The European Court of Human Rights sentenced the Turkish government to a monetary fine on the grounds of violations of a fair trial and an effective investigation in the case of Yunus Aysu.
As announced by the court on Tuesday (13 March), Aysu shall receive € 19,500 in compensation from the Turkish government.
The Aysu case
Aysu was being searched due to his alleged membership in the armed illegal Hizbullah organization. On 20 October 2000, he was taken into police custody in the course of an operation. Aysu killed one police officer in the clashes that occurred during the operation.
He was taken into police custody and brought to the Diyarbakır Police Directorate. He claimed to have been tortured there.
Aysu was kept in custody for ten days before he was arrested on 30 October 2000. He was tried before the Diyarbakır State Security Court (DGM) on charges of "the attempt to change the Constitution and membership in an illegal organization" according to Article 146 of the former Turkish Criminal Law.
On 27 May 2010, the Court of Appeals upheld the verdict for a life sentence handed down to Aysu.
In the meantime, Aysu had stated at the prosecutor's office and at court that he was "tortured in police custody and forced to sign his statement". Neither the court nor the prosecution took any action. Thereupon, Aysu applied again to the Diyarbakır Public Prosecution on 7 June 2007.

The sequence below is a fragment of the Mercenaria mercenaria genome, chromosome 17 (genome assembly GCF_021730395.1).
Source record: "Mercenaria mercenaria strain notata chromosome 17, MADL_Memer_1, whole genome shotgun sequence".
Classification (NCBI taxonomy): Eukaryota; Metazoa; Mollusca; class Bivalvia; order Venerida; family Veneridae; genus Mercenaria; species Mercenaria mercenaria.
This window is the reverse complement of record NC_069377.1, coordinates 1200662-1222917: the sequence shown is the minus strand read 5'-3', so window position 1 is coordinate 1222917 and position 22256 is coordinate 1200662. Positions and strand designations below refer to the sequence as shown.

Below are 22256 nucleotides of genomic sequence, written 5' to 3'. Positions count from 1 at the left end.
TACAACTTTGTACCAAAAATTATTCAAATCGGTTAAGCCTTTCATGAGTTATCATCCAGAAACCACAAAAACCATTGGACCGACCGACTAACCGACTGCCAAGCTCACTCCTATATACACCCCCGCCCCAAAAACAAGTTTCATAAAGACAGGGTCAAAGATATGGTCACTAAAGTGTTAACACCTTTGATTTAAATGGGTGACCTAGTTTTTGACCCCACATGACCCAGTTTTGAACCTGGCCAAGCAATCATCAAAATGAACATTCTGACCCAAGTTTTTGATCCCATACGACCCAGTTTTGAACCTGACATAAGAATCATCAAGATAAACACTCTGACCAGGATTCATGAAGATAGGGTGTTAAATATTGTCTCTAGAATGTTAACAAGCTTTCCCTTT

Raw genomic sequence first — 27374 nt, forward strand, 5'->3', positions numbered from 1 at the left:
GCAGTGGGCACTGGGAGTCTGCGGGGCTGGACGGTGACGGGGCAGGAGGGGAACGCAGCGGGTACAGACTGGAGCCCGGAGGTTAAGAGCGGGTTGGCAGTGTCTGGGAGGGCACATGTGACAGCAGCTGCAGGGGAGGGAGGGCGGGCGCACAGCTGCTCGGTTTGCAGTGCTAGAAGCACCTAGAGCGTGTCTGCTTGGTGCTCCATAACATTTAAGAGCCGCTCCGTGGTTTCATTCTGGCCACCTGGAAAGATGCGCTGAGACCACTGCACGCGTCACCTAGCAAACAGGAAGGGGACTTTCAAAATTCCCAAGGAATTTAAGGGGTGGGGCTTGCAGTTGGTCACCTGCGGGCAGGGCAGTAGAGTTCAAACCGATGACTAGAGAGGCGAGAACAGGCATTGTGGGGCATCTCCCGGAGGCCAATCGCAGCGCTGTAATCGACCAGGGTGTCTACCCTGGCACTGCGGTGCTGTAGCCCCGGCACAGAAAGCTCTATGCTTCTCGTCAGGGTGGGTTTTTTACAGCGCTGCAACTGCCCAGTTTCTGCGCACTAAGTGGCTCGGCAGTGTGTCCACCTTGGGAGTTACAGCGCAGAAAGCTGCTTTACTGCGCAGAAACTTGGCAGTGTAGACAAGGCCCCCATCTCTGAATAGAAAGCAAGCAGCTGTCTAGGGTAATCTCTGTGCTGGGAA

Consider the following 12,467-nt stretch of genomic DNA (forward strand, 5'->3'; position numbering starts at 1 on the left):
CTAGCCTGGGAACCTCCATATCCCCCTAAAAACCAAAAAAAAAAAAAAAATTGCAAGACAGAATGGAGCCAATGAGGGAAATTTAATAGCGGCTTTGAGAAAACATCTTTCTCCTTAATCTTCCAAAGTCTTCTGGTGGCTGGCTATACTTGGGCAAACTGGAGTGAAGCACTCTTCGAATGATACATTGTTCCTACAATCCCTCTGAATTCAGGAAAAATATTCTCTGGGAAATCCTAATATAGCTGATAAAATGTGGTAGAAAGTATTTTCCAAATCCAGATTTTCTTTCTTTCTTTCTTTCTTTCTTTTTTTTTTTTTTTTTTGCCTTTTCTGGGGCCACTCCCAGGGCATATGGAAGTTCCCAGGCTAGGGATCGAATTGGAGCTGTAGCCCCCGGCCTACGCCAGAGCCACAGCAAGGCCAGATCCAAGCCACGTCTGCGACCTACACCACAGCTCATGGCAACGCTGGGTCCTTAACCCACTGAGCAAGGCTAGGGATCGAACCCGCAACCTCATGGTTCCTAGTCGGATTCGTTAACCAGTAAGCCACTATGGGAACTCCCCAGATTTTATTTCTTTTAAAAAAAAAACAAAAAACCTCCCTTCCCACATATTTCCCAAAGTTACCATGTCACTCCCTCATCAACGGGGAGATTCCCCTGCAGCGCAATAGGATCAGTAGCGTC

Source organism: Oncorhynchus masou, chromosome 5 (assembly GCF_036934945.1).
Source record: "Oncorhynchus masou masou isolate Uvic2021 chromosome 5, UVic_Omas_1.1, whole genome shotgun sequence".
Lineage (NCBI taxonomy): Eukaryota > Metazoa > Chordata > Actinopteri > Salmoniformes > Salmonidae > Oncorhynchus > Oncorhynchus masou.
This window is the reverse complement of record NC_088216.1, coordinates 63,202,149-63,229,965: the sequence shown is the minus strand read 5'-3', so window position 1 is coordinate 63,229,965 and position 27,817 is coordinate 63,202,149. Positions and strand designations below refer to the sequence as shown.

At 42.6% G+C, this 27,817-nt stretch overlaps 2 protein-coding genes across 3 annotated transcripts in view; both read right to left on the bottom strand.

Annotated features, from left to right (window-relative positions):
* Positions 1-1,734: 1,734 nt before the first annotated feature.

The Forensic Medicine Institute examined Aysu and also considered former reports of medical examinations. The institute concluded that the injury marks on his body "stemmed from falls and hard body impact". The criminal complaints about the police officers remained without result.
Thereupon, Aysu applied to the ECHR and the related decision was announced on 13 March 2012.
The ECHR ruled against a violation of Article 3 of the European Convention on Human Rights as far as ill-treatment in custody was concerned. The Strasbourg-based court decreed for violations of Articles 3 (investigation), 5/3 (length of detention) and 6/1 (right to a fair trial within a reasonable time) of the convention.
37-year-old Aysu is still being incarcerated at a Diyarbakır prison. The compensation of €19,500 for non-pecuniary damage shall be paid to him by the Turkish government within three months.
Turkey before the ECHR
The majority of judgements delivered by the European Court of Human Rights in 2011 concerned Turkey. These judgements were mainly based on applications regarding length of proceeding, right to liberty and security, lack of effective investigation, protection of property, inhuman or degrading treatment, non execution or right to a fair trial.
In 2011, Turkey was convicted by the ECHR in a total of 159 cases for at least one violation of the European Convention on Human Rights each. (AS)
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